The provision of the Affordable Care Act expanding the amount of the incentive/penalty in mandated health-contingent wellness plans was put forward by Senate Republicans at the urging of Safeway CEO Steve Burd during the 2009 debate over health care reform. Burd launched a whirlwind lobbying campaign claiming great improvements in employee health and lower costs for the company. President Obama embraced the proposal. The Safeway plan, called Healthy Measures, gives employees reduction in their insurance premiums if they are, and stay, within certain limits on four medical risk factors: smoking, obesity, blood pressure and cholesterol. Rebates for achieving the goals total nearly $800 for an employee or $1,600 for a family. People who test within the limits get lower health premiums at the outset of the year. An employee who fails the obesity test can get a retroactive payment if he or she loses 10% of his or her body weight by the end of the year. But if the person’s BMI is still over 30 at the beginning of the following year, the payment is withheld until the employee reaches the permanent goal of under a BMI of 30. (See, Bensinger Gail, Corporate Wellness, Safeway style, accessed Jan. 29, 2013)
The lobbying campaign has been controversial. In a story titled, “Misleading Claims About Safeway Wellness Incentives Shape health-care Bill,” David S. Hilzenrath of the Washington Post, wrote,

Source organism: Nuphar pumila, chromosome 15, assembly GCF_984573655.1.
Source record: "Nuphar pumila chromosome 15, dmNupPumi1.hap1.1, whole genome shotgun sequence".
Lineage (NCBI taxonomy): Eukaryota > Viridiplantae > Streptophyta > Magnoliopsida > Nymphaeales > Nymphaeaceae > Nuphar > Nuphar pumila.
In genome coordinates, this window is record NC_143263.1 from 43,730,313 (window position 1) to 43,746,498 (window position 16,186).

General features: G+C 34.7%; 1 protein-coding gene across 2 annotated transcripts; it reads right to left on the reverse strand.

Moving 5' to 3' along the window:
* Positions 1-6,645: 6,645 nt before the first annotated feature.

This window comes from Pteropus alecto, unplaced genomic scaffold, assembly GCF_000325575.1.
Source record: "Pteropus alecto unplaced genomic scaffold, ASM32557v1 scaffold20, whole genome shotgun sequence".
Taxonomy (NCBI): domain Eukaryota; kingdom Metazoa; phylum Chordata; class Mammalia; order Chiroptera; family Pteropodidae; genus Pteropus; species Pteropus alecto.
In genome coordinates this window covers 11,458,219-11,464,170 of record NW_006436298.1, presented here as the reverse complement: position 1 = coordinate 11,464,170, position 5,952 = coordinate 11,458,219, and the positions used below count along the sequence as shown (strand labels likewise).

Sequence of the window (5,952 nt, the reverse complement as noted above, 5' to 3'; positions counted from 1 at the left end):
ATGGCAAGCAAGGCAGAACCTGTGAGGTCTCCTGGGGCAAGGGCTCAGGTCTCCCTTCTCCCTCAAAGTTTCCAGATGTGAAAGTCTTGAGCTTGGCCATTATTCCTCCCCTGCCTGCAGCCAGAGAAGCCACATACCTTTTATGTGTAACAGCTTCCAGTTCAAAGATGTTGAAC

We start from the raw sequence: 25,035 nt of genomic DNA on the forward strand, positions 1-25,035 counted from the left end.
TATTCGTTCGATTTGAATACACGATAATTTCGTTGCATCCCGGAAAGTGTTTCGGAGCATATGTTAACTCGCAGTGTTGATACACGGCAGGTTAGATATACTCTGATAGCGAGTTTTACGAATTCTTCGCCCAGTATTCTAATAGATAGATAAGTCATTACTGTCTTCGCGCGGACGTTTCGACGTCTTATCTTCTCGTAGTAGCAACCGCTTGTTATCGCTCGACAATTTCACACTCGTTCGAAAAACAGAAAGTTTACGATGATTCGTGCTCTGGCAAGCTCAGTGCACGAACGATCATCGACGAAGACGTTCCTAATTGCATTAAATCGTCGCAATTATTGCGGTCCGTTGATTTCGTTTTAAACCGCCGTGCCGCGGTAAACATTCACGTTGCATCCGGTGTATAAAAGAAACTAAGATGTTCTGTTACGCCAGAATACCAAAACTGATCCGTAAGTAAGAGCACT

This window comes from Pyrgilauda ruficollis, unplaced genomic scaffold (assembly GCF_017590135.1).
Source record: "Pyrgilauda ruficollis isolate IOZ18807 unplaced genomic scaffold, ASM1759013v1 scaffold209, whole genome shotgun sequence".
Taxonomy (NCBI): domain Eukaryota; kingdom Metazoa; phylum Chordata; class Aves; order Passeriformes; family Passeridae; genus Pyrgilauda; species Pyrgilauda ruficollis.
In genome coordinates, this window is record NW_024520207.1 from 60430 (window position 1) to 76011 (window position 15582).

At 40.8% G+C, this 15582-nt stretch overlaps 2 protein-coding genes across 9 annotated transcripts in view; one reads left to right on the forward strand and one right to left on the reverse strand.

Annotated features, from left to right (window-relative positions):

It’s a seductively simple solution to rising health care costs. Require workers to pay higher premiums if they flunk tests for measures such as weight, blood pressure and cholesterol. Then, bingo: You not only get a fitter workforce, you slash medical expenses.
Politicians of both parties have embraced that idea and expanded upon in the Senate reform bil, inspired largely by the claims of Steven A. Burd, Safeway’s chief executive. Burd says he as set an example for employers nationwide by rewarding employees for healthy behavior. “Safeway designed just such a plan in 2005 and has made continuous improvements each year,” Burd wrote in the Wall Street Journal. “The results have been remarkable,” he declared, adding that “our health care costs for four years have been constant.”
If only that were true.
In a legislative debate filled with misconceptions, few rival the myth about Safeway, which has become the poster company for a provision that big employers and insurers covet. The supermarket chain’s story show how the untested claims of interest groups can take on a life of their own and shape national policy.
As the House and Senate work to meld their bills, the Senate’s “Safeway Amendment,” which would more than double the potential rewards and penalties tied to wellness tests, has become a point of contention. Business groups have pushed for the increase, arguing that financial incentives encourage workers to take responsibility for their health. Opponents such as the American Heart Association and the American Cancer Society say the provision would undo a central element of reform – the promise that people’s premiums would no longer be influenced by their health status.